In a move that could limit the options of potential acquirors and activist investors, while significantly increasing the paper burden for institutional investors and mutual funds, the Canadian Securities Administrators have proposed a significant expansion to the early warning obligations for investors in securities of Canadian public issuers. The regulators aim to provide greater transparency and address concerns regarding hidden ownership and empty voting.

The key changes proposed include:

  • Decreasing the threshold for reporting from 10% to 5% of the outstanding securities of a class.
  • Equity derivative positions that are substantially equivalent to ownership and securities lending arrangements will be included in determining the securities owned or controlled.
  • An eligible institutional investor that solicits, or intends to solicit, proxies from the security holders of a reporting issuer regarding the election of directors or a significant reorganization or transaction will be disqualified from using the alternative monthly reporting system. 
  • Reporting will be specifically required for subsequent decreases of 2% or more in holdings, in addition to the current requirements for disclosure of 2% increases or a change in a material fact contained in an earlier report.
  • Disclosure will be required where holdings decrease to less than 5%.
  • The disclosure requirements for early warning and alternative monthly reports will be significantly expanded and additional instructions provided.
  • The reduced threshold that applies when the reporting issuer is subject to a take-over bid will be eliminated, since the 5% threshold will apply generally.


The reduction in the reporting threshold to 5% of a class of securities of a reporting issuer will significantly increase the disclosure required under the early warning system. Since the reporting threshold will now be lower than the portfolio concentration limit for mutual funds, the number of investors required to report positions will likely increase significantly. In particular, it is relatively common for investors active in the Canadian resource sector to hold positions in excess of 5% for smaller issuers.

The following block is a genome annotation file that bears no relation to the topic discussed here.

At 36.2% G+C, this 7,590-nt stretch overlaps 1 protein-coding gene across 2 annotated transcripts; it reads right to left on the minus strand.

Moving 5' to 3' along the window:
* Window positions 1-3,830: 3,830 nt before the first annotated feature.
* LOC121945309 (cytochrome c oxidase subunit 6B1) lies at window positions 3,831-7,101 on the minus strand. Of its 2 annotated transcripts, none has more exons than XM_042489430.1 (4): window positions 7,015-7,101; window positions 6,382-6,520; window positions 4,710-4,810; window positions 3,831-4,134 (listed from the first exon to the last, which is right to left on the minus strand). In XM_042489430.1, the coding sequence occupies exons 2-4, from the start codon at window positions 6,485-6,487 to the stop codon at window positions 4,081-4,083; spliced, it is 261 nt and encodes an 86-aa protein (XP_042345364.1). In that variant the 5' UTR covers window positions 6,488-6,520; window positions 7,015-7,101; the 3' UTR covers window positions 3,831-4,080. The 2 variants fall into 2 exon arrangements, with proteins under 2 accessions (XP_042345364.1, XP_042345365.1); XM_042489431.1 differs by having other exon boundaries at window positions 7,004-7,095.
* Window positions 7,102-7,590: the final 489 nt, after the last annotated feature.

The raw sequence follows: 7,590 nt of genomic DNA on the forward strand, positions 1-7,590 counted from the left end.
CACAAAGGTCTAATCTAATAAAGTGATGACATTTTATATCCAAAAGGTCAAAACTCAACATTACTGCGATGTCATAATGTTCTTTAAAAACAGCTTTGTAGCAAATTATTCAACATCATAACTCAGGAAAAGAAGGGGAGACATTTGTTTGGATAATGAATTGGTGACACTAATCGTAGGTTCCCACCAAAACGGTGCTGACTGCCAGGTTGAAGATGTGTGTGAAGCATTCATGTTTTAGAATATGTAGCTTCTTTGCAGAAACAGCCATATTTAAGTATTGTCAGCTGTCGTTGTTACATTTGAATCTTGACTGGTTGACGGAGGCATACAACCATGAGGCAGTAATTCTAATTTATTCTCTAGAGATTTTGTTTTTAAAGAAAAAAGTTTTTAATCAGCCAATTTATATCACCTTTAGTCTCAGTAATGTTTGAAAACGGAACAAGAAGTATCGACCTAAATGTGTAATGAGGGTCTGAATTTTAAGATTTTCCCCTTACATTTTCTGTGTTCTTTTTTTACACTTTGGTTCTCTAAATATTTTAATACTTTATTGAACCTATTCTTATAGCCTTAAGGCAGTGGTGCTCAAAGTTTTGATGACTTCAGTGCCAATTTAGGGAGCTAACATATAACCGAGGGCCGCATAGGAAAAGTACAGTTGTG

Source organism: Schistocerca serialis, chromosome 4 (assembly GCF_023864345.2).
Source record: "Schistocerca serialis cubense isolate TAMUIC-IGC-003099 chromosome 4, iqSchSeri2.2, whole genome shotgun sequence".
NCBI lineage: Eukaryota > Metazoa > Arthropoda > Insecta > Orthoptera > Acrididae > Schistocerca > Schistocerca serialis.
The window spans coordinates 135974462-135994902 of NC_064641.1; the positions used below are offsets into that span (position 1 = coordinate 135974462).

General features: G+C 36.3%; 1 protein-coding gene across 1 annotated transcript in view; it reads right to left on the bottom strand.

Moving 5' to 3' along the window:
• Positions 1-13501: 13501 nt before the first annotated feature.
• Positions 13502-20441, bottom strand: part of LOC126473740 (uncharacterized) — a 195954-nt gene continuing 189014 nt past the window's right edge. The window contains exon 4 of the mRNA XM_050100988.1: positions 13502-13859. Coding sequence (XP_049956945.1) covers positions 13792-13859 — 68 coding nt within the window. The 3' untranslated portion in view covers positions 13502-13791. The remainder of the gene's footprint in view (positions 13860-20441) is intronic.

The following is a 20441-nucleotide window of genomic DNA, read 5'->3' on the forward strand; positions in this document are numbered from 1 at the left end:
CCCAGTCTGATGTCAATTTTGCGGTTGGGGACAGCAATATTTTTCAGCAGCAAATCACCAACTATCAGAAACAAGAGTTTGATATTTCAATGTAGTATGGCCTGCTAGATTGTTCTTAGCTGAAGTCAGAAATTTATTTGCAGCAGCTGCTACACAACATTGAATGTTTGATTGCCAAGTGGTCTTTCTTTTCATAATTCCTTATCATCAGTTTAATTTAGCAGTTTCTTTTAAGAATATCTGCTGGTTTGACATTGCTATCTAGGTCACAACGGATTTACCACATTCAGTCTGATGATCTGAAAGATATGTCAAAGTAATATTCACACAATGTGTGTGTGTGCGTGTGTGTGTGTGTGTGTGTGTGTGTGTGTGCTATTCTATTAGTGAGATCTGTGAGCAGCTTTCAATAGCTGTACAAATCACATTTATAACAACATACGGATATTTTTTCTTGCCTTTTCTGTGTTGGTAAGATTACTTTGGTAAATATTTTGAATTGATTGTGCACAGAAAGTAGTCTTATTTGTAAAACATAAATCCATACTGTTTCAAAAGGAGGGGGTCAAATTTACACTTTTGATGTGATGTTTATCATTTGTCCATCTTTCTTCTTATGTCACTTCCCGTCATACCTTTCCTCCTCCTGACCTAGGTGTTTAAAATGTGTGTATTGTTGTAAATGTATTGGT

The rationale for the increased reporting goes beyond signaling a potential take-over bid and includes the potential to influence the reporting issuer or the outcome of a vote of security holders, such as by activist investors, and address concerns regarding hidden ownership and empty voting.


The new concept of an “equity equivalent derivative”, is defined broadly as “a derivative which is referenced to or derived from a voting or equity security of an issuer and which provides the holder, directly or indirectly, with an economic interest that is substantially equivalent to the economic interest associated with beneficial ownership of the security.” Interests in equity equivalent derivatives, such as total return swaps and contracts for difference, will be treated as if the underlying securities were directly owned or controlled. However, the treatment of other derivatives and instruments will depend on the interpretation of their economic equivalence to a long position in the securities. The current requirements that deem securities that may be acquired within 60 days to be beneficially owned will also need to be considered.

In addition, investors who also exceed the insider reporting threshold of 10% based on voting interests, will need to comply with the requirement to report positions in related financial instruments related to securities under the insider reporting requirements or as a condition to the insider reporting exemption for eligible institutional investors under National Instrument 62-103 Early Warning System and Related Take-Over Bid and Insider Reporting Issues.


The commentary provided by the CSA in the notice makes it clear that they consider conventional securities lending arrangement to be subject to the current early warning requirements, since such arrangements generally involve the transfer of the securities. However, the proposals include an exemption for reporting by a lender of a “specified securities lending arrangement,” that provides the lender has the right to recall the securities prior to a record date for any meeting of security holders or direct the manner in which the securities will be voted. The borrower under such an arrangement will still be required to include the securities in determining whether the reporting threshold is exceeded.


Comments on the proposals are due by June 12, 2013. The CSA has also included several questions regarding the proposals and the early warning system generally in the notice and request for comment, which is available here1.